Most farmers in the Southeast will tell you they’ve never seen a drier year than the one they experienced in 2007, and the record books are proof of that.
Preliminary rankings issued by the National Climatic Data Center show that this past year, North Carolina experienced its driest year in 113 years of record keeping. Tennessee had its second driest year, Alabama its third, and Georgia its fourth.
After the devastation caused by drought in 2007, some say there’s no way to go but up in 2008, but that’s not necessarily true, says Georgia State Climatologist David Stooksbury.
If Georgia doesn't receive adequate rainfall over the winter months, drought conditions in summer and fall will likely be worse than those in 2007, says Stooksbury.
“Drought conditions will persist across regions of the state currently in drought and likely expand statewide by spring,” he says. “Half of the state is in extreme drought conditions now. The worst conditions are across the mountains and piedmont regions west of Interstate 75.”
The extreme- to exceptional-drought regions of the state probably will “muddle” through the winter and early spring, he adds. “But without a significant recharge of the soil moisture, groundwater, streams and reservoirs, conditions next summer could become catastrophic in these regions.”
While winter rains will lead to short-term improvement in soil moisture, says Stooksbury, stream flows, groundwater levels and reservoir levels, it is imperative that Georgians do not assume that the drought is breaking.
Currently, he emphasizes, there is no relief in sight.
The National Oceanic and Atmospheric Administration’s Climate Prediction Center predicts a moderate to strong La Niña pattern to persist through spring. With this pattern, a warm, dry winter and spring are highly probable across middle and south Georgia, says Stooksbury.
Across north Georgia, there is high probability that all except the extreme northwest corner will be warm and dry through spring. “Extreme northwest Georgia will be near the transition from dry weather to the south and wet weather across the Tennessee and Ohio River valleys. This means that northwest Georgia could be wetter or drier than normal through the winter and spring,” he says.
With the moderate to strong La Niña pattern in place, there is a high likelihood that north and west Georgia won’t be able to recover from the drought this winter, notes Stooksbury.
And conditions in some areas of the state could become worse, he adds. “The current La Niña pattern also means that areas of southeast Georgia that aren’t classified as being in drought could be experiencing drought conditions by spring.”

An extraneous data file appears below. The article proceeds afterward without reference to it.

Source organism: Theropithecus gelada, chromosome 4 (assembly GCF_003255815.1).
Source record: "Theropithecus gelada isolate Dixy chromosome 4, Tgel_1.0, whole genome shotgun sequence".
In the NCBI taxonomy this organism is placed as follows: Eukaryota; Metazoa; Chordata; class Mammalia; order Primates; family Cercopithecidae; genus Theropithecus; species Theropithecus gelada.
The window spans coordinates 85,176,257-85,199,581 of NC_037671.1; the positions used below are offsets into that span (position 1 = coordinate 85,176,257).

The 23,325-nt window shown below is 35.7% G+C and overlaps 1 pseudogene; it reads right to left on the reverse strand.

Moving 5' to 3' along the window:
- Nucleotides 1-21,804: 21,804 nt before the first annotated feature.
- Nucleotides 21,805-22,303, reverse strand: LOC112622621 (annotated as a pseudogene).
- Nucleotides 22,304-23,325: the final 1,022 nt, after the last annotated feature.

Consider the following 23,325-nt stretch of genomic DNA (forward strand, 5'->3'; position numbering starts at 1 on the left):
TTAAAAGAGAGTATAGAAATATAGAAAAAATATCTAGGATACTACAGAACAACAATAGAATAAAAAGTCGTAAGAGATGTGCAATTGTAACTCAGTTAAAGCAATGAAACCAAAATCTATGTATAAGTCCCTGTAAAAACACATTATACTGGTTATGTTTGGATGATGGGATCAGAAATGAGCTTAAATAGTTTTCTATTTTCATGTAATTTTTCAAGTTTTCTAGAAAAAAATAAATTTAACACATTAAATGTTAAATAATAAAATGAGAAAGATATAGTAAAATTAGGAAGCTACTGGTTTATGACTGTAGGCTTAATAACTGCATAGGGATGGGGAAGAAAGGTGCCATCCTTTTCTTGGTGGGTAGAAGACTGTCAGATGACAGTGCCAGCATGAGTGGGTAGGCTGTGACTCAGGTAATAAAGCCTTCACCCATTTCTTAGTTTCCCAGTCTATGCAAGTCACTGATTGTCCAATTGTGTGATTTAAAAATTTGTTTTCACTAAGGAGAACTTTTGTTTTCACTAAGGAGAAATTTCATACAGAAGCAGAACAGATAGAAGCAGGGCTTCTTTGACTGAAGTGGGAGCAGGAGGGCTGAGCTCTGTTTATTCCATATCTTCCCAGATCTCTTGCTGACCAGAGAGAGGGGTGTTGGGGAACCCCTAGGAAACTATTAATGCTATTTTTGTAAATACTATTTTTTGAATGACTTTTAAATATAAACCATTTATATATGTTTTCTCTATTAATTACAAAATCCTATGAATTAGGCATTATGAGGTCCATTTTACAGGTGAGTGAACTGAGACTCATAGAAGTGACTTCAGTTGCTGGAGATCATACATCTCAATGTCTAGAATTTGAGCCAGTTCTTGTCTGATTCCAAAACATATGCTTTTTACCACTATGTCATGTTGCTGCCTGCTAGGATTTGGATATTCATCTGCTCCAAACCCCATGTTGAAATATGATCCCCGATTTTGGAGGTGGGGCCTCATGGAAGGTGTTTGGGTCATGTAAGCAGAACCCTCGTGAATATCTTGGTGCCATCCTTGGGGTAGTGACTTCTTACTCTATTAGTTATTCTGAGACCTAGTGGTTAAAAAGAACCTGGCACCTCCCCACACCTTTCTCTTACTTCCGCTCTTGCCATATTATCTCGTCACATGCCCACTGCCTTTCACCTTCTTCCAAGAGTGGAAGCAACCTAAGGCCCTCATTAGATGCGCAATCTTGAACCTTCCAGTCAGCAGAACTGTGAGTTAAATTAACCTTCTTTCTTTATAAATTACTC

Only northern Alabama and extreme northern Georgia have much of a chance of bucking the warm and dry trend, says Stooksbury.
“As we move into late spring and early summer, indications are that the La Niña pattern will slowly weaken with neutral conditions expected for the summer,” he says.
NOAA forecasts a chance of some improvement across extreme northwest and north-central Georgia but with drought likely to develop across southeast and coastal Georgia.
The Southeast Climate Consortium (SECC) also says drought is likely to continue in Georgia and Alabama and may worsen in Florida. “With much colder than normal ocean waters now in place in the tropical Pacific Ocean, it is nearly certain that La Niña will persist and possibly strengthen during the remainder of the winter and well into the spring season,” according to the SECC latest update.
La Niña conditions usually bring warmer weather to the entire region, with temperatures generally averaging 2 to 4 degrees F higher than normal from November through March.
As the cold season progresses into the heart of the winter, the dry pattern actually pushes southward and intensifies over the peninsula of Florida and the immediate coasts of Alabama and Georgia, where average La Niña rainfall is 30 percent to 60 percent less than normal, states the SECC. Central Alabama, central Georgia, and northern Georgia tend to return to near normal rainfall during this time, while northwest Alabama actually tends to be wetter than normal.
As for the implications for the Southeast, the SECC says warmer temperatures will impact winter crops and fruit production, resulting in less chill accumulation over the course of the winter season. Warmer temperatures will also mean greater evaporation rates.
“Due to the jet stream configuration, severe or damaging freezes are less likely during La Niña than in neutral years. However, the risk of early or late season freezes (like in April of 2007) does not seem to be affected by the Pacific Ocean,” says the SECC.
Even with near normal rainfall, says the Consortium, drought conditions are likely to persist in north Georgia and Alabama, but some lessening of the severity is possible with the winter rainfall.
“Keep in mind that winter rainfall is vital to the recharge of surface and groundwater in Georgia and Alabama, where summer evapo-transpiration rates are greater than normal rainfall, usually resulting in falling water levels. In Florida and southeast Georgia, there is a strong possibility that drought will intensify this winter and spring. Wildfires will also be a concern, where studies show that La Niña normally leads to an active wildfire season in Florida and south Georgia,” says the SECC.